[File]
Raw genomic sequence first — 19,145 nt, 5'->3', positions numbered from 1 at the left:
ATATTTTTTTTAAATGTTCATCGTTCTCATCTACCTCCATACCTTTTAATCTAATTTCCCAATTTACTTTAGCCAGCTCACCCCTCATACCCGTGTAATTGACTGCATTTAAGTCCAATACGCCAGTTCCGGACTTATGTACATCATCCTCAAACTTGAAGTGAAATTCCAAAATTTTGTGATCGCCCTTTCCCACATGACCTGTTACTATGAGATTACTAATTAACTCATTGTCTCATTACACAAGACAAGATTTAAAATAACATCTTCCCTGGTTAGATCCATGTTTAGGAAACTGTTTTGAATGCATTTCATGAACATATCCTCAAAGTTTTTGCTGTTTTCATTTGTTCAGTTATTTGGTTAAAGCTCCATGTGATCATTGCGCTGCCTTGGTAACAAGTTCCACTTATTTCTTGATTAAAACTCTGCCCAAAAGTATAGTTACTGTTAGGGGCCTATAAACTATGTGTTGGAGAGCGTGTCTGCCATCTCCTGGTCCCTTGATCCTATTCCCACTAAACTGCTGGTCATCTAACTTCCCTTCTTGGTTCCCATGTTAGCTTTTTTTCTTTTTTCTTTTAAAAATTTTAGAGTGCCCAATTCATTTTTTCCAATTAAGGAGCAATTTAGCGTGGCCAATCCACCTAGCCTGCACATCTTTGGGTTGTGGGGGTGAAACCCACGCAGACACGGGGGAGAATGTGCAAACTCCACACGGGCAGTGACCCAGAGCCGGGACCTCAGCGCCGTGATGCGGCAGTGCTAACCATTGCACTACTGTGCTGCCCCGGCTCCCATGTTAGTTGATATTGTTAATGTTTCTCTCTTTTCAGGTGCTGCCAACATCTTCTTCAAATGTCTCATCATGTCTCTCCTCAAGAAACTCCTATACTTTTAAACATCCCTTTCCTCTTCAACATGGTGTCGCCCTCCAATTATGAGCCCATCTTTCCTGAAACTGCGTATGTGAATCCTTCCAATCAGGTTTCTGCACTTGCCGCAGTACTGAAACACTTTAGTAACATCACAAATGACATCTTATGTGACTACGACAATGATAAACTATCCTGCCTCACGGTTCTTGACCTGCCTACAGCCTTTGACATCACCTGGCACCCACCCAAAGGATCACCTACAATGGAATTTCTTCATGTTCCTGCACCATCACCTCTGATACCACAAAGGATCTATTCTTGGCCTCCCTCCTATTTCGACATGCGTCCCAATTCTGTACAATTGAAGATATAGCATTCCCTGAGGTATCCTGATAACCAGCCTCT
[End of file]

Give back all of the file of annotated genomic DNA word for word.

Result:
Raw genomic sequence first — 19,145 nt, 5'->3', positions numbered from 1 at the left:
ATATTTTTTTTAAATGTTCATCGTTCTCATCTACCTCCATACCTTTTAATCTAATTTCCCAATTTACTTTAGCCAGCTCACCCCTCATACCCGTGTAATTGACTGCATTTAAGTCCAATACGCCAGTTCCGGACTTATGTACATCATCCTCAAACTTGAAGTGAAATTCCAAAATTTTGTGATCGCCCTTTCCCACATGACCTGTTACTATGAGATTACTAATTAACTCATTGTCTCATTACACAAGACAAGATTTAAAATAACATCTTCCCTGGTTAGATCCATGTTTAGGAAACTGTTTTGAATGCATTTCATGAACATATCCTCAAAGTTTTTGCTGTTTTCATTTGTTCAGTTATTTGGTTAAAGCTCCATGTGATCATTGCGCTGCCTTGGTAACAAGTTCCACTTATTTCTTGATTAAAACTCTGCCCAAAAGTATAGTTACTGTTAGGGGCCTATAAACTATGTGTTGGAGAGCGTGTCTGCCATCTCCTGGTCCCTTGATCCTATTCCCACTAAACTGCTGGTCATCTAACTTCCCTTCTTGGTTCCCATGTTAGCTTTTTTTCTTTTTTCTTTTAAAAATTTTAGAGTGCCCAATTCATTTTTTCCAATTAAGGAGCAATTTAGCGTGGCCAATCCACCTAGCCTGCACATCTTTGGGTTGTGGGGGTGAAACCCACGCAGACACGGGGGAGAATGTGCAAACTCCACACGGGCAGTGACCCAGAGCCGGGACCTCAGCGCCGTGATGCGGCAGTGCTAACCATTGCACTACTGTGCTGCCCCGGCTCCCATGTTAGTTGATATTGTTAATGTTTCTCTCTTTTCAGGTGCTGCCAACATCTTCTTCAAATGTCTCATCATGTCTCTCCTCAAGAAACTCCTATACTTTTAAACATCCCTTTCCTCTTCAACATGGTGTCGCCCTCCAATTATGAGCCCATCTTTCCTGAAACTGCGTATGTGAATCCTTCCAATCAGGTTTCTGCACTTGCCGCAGTACTGAAACACTTTAGTAACATCACAAATGACATCTTATGTGACTACGACAATGATAAACTATCCTGCCTCACGGTTCTTGACCTGCCTACAGCCTTTGACATCACCTGGCACCCACCCAAAGGATCACCTACAATGGAATTTCTTCATGTTCCTGCACCATCACCTCTGATACCACAAAGGATCTATTCTTGGCCTCCCTCCTATTTCGACATGCGTCCCAATTCTGTACAATTGAAGATATAGCATTCCCTGAGGTATCCTGATAACCAGCCTCT